BMB170c_2011_Guidelines_for_oral_presentations - 7 Did the...

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Guidelines for oral presentations Powerpoint presentations are encouraged but not required, you can use other means of presentation if you feel more comfortable with them and/or if that fits your topic better. In general, chalk talks can look deceptively easy but are harder to prepare and organize. If you decided to use chalk, rehearse at the board! Here are some general guidelines for putting together a presentation: Introduction 1. What are the questions that the authors wanted to address? 2. Why are these questions important? 3. What are the existing models, if any? Body 4. How did the scientists address the question? What were the designs and rationales behind the experiments? 5. What were the results? Conclusion/Discussion 6. How did the results improve our understanding of the field (e.g., did they support an existing model, or did they put forward new models or raise new possibilities?) Or if you disagree with the authors’ conclusions, point out why.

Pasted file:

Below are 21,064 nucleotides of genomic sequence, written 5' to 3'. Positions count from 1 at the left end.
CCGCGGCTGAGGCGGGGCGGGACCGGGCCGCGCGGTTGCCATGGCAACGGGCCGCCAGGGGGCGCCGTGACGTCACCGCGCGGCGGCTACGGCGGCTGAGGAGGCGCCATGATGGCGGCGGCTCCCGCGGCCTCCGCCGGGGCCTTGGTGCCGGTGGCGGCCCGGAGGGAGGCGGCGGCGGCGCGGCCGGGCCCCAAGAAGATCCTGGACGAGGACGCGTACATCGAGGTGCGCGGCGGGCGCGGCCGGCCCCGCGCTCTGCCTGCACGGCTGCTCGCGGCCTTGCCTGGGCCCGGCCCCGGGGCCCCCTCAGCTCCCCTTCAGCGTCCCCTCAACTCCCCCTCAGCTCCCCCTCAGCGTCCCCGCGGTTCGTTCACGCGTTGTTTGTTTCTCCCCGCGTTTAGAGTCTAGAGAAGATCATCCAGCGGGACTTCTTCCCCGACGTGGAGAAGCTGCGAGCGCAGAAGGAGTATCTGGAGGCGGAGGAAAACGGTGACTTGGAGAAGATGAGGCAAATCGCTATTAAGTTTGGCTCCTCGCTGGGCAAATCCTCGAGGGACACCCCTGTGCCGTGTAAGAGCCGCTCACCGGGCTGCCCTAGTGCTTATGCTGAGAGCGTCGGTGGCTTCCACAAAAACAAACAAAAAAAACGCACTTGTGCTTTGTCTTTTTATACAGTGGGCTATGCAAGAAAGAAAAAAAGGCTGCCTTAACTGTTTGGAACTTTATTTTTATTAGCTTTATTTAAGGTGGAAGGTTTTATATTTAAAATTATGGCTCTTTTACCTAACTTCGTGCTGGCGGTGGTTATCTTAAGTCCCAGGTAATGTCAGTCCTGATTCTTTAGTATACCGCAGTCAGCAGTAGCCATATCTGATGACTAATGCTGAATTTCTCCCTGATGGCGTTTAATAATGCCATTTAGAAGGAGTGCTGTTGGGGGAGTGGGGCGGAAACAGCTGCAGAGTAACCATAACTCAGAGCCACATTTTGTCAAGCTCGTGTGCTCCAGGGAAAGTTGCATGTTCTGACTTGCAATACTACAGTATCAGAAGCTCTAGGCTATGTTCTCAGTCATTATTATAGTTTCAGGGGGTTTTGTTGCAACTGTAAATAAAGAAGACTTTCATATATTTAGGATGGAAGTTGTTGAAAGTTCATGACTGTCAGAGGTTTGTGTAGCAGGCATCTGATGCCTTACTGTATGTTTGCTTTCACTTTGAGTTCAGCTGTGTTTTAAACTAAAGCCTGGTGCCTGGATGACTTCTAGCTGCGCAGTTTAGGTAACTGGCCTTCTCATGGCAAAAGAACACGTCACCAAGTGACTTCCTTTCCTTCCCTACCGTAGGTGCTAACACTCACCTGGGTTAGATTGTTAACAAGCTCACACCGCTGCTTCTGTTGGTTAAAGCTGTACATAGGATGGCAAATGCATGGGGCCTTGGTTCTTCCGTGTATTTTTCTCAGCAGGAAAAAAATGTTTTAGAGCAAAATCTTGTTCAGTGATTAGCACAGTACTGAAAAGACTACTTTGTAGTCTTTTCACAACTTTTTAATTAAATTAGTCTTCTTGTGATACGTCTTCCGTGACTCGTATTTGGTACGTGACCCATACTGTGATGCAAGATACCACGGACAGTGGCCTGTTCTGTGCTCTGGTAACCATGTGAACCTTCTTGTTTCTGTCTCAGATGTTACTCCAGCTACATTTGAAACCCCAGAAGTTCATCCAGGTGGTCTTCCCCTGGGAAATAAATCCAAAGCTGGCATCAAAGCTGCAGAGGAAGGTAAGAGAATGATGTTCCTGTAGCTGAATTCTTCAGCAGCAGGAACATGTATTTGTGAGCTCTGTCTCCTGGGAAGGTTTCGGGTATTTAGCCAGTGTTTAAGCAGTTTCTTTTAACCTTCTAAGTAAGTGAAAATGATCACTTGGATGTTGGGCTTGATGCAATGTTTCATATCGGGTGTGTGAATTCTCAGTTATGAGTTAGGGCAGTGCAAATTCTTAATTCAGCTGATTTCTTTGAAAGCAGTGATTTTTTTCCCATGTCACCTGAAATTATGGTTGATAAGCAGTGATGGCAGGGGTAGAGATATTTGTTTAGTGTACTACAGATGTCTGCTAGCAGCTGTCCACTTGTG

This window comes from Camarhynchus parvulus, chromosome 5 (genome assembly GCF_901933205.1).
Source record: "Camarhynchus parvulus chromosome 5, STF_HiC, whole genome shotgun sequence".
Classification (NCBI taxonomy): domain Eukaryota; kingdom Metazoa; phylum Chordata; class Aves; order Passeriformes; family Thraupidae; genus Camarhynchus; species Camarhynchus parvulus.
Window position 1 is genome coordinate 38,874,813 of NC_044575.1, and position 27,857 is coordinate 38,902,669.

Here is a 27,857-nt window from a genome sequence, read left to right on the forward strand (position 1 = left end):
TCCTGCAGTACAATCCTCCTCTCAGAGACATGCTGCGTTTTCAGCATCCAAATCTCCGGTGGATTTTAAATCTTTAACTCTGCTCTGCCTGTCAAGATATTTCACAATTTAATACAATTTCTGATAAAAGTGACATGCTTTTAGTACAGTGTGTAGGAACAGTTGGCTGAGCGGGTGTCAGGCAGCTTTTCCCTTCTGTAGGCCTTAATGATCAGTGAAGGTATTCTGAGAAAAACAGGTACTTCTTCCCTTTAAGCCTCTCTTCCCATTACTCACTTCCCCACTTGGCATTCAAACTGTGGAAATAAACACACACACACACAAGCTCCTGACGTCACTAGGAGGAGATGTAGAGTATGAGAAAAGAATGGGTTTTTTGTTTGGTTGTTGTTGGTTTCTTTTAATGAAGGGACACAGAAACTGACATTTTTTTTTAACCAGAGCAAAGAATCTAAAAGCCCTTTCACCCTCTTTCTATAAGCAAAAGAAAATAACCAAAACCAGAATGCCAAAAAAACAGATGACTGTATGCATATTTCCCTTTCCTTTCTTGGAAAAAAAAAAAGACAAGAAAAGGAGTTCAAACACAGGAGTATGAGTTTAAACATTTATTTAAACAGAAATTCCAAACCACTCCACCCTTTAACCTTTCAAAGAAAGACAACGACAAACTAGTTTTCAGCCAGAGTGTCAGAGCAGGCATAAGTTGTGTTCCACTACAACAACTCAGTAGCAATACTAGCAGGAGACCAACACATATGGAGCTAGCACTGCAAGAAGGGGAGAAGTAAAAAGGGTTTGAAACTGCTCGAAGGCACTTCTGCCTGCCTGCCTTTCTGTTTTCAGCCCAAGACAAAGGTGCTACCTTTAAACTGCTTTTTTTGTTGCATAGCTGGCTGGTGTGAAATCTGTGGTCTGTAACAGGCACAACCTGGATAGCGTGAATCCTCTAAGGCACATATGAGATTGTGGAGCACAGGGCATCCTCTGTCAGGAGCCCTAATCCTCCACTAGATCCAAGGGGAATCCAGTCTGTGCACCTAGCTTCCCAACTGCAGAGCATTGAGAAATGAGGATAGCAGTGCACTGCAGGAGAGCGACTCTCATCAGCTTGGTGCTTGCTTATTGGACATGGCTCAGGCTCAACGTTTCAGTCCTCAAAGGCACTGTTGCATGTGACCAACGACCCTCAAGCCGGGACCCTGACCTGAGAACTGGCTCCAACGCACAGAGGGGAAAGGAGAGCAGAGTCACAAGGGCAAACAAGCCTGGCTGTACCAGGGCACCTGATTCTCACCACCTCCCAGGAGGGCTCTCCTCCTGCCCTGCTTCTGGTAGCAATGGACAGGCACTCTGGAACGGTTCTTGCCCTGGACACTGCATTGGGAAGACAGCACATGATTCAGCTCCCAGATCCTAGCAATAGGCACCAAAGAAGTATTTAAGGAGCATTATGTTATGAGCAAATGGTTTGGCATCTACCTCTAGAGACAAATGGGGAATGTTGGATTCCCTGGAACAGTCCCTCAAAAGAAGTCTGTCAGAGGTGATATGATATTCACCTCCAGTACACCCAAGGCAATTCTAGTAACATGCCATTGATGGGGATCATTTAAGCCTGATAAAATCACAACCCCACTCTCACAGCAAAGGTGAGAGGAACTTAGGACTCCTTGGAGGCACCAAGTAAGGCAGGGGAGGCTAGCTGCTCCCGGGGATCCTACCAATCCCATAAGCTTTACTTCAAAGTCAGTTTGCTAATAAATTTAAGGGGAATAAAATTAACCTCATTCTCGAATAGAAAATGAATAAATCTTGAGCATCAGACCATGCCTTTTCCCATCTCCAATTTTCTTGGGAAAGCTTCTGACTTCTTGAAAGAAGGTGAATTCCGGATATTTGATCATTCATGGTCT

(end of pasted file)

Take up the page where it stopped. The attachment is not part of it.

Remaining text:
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Unformatted text preview: 7. Did the studies raise any new questions? What can be done next? Some tips on presentation: 1. Spend at least a quarter to a third of your presentation time for introduction. Describe the big picture that the question fits in, and why it is important. That means if you have a 20–30 minute presentation, spend 5–10 minutes setting up the stage. 2. Set your pace. A good rule of thumb is to have one slide per minute of talk. 3. Do not have too many things on each slide. Don’t try to show every piece of data. Everything on each slide should be meaningful to your story. Chip away anything not directly relevant. 4. Time your talk, and rehearse. Nobody, even the professionals, manage to give a good talk without practicing. You need to know what you want to say for each slide. If you are still searching for the right words while you are standing up there before the screen, you will be surprised at how fast time flies!...
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This note was uploaded on 01/03/2012 for the course BI 170c taught by Professor List during the Fall '09 term at Caltech.

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